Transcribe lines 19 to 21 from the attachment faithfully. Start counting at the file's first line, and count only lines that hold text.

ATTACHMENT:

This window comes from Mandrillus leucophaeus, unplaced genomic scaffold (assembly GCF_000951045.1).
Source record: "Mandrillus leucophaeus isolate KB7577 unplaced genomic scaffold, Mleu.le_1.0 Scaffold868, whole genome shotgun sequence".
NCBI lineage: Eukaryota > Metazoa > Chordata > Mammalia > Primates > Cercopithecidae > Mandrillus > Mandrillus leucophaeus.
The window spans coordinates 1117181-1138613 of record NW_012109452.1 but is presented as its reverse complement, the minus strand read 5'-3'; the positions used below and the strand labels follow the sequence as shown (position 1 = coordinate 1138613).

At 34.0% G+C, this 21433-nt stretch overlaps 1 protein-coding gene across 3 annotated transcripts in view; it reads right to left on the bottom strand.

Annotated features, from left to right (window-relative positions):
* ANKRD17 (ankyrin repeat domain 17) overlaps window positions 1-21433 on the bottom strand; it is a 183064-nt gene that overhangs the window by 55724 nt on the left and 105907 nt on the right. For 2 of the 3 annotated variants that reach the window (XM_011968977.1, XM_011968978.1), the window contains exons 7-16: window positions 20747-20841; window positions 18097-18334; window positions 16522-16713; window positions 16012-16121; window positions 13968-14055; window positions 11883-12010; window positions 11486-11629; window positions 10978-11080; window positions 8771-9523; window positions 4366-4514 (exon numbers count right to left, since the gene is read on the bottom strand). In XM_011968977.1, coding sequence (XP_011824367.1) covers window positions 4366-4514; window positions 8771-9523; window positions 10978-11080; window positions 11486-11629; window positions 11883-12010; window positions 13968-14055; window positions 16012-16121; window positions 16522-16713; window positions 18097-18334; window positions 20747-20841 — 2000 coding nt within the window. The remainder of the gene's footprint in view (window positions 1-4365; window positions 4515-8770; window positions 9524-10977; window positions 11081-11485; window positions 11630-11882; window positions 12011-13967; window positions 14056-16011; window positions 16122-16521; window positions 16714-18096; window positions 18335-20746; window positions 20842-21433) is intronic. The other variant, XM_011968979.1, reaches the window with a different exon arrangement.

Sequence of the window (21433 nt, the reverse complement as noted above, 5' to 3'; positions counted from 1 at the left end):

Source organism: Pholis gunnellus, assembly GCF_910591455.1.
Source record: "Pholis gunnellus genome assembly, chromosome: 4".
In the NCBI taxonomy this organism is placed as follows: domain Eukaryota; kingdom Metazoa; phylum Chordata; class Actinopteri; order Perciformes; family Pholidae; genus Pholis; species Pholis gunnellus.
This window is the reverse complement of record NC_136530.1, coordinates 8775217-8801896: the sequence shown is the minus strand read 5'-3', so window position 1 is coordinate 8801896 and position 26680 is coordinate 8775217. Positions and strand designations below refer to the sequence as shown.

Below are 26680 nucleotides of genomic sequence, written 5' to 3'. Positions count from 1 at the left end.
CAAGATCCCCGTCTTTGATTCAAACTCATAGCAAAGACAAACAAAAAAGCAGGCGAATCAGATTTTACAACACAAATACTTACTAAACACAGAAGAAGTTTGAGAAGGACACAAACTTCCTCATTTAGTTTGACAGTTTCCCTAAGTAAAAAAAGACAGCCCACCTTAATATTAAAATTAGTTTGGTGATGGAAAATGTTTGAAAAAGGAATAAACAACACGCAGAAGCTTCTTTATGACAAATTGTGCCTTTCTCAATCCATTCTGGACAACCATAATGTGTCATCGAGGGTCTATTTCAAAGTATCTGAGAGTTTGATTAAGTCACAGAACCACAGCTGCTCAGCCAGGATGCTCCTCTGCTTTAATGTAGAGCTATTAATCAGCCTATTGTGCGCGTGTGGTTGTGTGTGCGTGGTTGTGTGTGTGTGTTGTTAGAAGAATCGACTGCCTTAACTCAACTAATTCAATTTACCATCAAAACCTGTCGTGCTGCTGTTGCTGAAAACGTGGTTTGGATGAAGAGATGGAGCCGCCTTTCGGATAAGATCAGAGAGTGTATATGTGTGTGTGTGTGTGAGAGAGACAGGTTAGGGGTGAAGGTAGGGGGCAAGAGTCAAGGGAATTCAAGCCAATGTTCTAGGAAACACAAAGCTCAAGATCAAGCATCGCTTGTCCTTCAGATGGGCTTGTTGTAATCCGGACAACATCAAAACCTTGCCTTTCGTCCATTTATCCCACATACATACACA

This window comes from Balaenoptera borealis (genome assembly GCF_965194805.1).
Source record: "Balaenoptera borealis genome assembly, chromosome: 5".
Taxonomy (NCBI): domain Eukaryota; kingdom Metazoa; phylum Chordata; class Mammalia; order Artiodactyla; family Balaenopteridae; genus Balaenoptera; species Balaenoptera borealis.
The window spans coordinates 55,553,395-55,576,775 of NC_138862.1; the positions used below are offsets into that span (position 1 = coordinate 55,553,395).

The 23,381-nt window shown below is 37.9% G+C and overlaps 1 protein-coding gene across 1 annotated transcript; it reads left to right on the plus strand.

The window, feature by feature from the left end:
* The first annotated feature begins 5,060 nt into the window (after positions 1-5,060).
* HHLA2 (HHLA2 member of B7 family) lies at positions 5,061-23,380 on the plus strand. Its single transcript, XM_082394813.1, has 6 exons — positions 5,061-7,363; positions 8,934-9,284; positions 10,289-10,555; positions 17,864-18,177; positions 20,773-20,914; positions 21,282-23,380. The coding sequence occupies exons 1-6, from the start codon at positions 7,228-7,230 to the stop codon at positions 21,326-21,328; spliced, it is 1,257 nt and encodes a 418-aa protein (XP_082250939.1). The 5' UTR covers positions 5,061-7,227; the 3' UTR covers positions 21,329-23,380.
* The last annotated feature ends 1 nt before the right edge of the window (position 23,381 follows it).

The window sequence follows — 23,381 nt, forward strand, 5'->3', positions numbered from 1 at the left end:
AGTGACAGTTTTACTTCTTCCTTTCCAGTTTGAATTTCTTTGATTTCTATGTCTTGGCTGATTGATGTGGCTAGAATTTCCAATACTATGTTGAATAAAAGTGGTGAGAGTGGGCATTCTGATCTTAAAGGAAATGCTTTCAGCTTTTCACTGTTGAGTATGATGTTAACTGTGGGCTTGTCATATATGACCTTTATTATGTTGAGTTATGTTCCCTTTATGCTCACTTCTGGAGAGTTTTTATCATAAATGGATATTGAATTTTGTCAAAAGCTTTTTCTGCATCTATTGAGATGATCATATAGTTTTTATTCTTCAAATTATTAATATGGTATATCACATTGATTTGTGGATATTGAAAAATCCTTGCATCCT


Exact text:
The 23,381-nt window shown below is 37.9% G+C and overlaps 1 protein-coding gene across 1 annotated transcript; it reads left to right on the plus strand.

The window, feature by feature from the left end:
* The first annotated feature begins 5,060 nt into the window (after positions 1-5,060).